Launched in 2008, Convergences 2015 is the first think tank that aims at building new convergences between public, private, and solidarity-based actors to promote the Millennium Development Goals (MDGs) in Europe. It is based in France. They focus their work on social entrepreneurship and the necessary search for innovative solutions in the fight against poverty at a time where resources available for funding become scarce. They foster dialogue and debate for example through events, but also through other means. They launched a survey on microfinance and a barometer on social entrepreneurship. Irène Serot Almeras participated in a recent conference and reports.
The launch of the MDGs in 2000 meant the beginning of a new millennium to poverty eradication. It signalled a shift towards a new development paradigm that leads stakeholders into a new participative approach, thus bringing companies and the civil society into a worldwide partnership to fight poverty. This is not the place for me to list the MDGs. I just want to recall that MDG3 is the goal that is focused on women, with: “promoting gender equality and empowering women”.
Progress so far on MDG3, as indicated at the recent forum of Convergences 2015, is that: “the world has achieved parity between girls and boys in primary education. In spite of this, gender inequality persists. Girls and women continue to be faced with barriers in education, in the economic sphere and in the political sector. Globally, women occupy only 25% of senior management positions, and account for only 20% of parliamentarians.”
There is a general acknowledgement that the MDGs were the occasion to send out an alarm signal on the urgency to do something about poverty. After more than 10 years of mobilization among these so urgent issues, in my opinion, we must question the results now the post-2015 Millennium Development Goals framework has started to be developed. Do the quantitative measures announced on each MDG take account of all aspects of that problem that it aims to address? When statements are made for example in Convergences 2015 that: “the world has achieved parity between girls and boys in primary education”, isn’t it a little dangerous to conclude from some quantitative results on a few indicators, as we all know that it may not be the real situation facing population on the ground in developing countries?
The result regarding the empowerment of women (including ending violence again women) is that, in the words of UN Women executive director Michele Bachelet: “we still have a long way to go to achieve real equality”. This is also a reason to worry. Women are definitely not taken into account as they should be, as half of the sky.
Returning to the 2012’ Convergences 2015 Forum.It was a major event for all professionals interested in exchanging and discussing innovative solutions to alleviate poverty in Europe and around the world. Over 3,000 experts and international policy makers attended, representing institutional bodies, corporate organizations, civil society and charities together with academics, journalists and students. They have reflected on the social and environmental challenges facing the world today, both in the North and in the South.
It was a huge work done, congratulations to the organizers. Extreme interesting themes were explored during the three days.
I was among the crowd. Aside from the very interesting workshops in which I learned more about new innovative solutions available for NGOs and other actors involved in the fight against poverty at grassroots level while protecting our environment, I was wondering: what were the spaces in the Forum dedicated to women and/or MDG3? Not much to my opinion. I did not of course attend all workshops.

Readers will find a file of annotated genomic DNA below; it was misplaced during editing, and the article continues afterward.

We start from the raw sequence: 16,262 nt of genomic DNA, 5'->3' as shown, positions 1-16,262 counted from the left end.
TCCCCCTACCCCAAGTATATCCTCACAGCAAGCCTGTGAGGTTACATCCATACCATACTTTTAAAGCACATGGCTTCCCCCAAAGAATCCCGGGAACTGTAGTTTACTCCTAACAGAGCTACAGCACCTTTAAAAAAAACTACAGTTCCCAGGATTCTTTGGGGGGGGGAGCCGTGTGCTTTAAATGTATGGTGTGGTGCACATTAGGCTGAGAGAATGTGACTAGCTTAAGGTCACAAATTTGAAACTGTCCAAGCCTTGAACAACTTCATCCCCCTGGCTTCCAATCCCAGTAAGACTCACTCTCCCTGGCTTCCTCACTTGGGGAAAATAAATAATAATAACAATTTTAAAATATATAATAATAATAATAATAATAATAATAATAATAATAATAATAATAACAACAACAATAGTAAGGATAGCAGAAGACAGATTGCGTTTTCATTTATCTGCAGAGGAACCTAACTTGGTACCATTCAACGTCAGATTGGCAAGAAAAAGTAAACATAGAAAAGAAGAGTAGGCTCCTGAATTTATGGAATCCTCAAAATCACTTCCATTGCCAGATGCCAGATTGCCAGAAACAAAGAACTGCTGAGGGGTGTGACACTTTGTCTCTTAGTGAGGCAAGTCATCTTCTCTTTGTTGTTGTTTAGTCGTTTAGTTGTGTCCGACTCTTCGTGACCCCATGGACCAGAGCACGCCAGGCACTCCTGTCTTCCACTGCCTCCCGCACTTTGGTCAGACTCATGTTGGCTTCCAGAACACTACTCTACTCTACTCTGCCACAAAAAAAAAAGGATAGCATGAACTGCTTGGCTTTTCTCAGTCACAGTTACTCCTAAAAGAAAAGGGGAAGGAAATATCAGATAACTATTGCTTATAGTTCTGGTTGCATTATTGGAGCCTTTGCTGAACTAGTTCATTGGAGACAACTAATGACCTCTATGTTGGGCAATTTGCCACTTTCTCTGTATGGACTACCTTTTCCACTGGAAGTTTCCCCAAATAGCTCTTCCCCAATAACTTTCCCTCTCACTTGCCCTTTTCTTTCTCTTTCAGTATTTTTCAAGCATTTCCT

During the time I have spent listening to the very interesting programme, I had the feeling that women were not given the specific space that they should have. Each conference nowadays should for example pay attention to give women as much as voices as men in speeches. I do not automatically speak about having workshops or plenaries dedicated to women’ issues if it is not the purpose of the conference, but I think that each conference should pay specific attention to systematically have a just gender balance in its debates, reflecting the reality of our society (i.e. we, women represent half of humanity).
I would like to give you some figures regarding this 2012’ Convergences 2015 Conference. More than 300 speakers participated in the 55 workshops and plenaries. 28,5% of the speakers (!) were women. 11% of the workshops were 100% men speakers, while there was just 1 workshop (2%) for women.
It is interesting to see what were the workshops with only men participating in the panel:
- “the impact of urban development on poverty and the environment in developing countries”;
- “strengthening local governance in developing countries: a key issue for sustainable local development”;
- “energy transition and sustainable energy: how to address energy poverty while preserving the environment?”;
- “finding synergies between public, private and solidarity-based actors to achieve sustainable development”;
- “what part can banks play to support the development of a more responsible economy?”; and
- “what are the global stakes of food sovereignty?” This was an opening session with 8 speakers of which one woman.
The workshop where you could find only women in the panel was “impact evaluation: choosing the right methodology for different projects and objectives”.
I think these numbers speak for themselves.
Irène Serot Almeras, a WIDE+ member, is currently responsible of the Office for Cooperation with CSOs in the Embassy of France in the United States. This Office works on development issues and develop tools to strengthen relations between French and American CSOs. She was previously director of Fondation Ensemble, and other NGOs.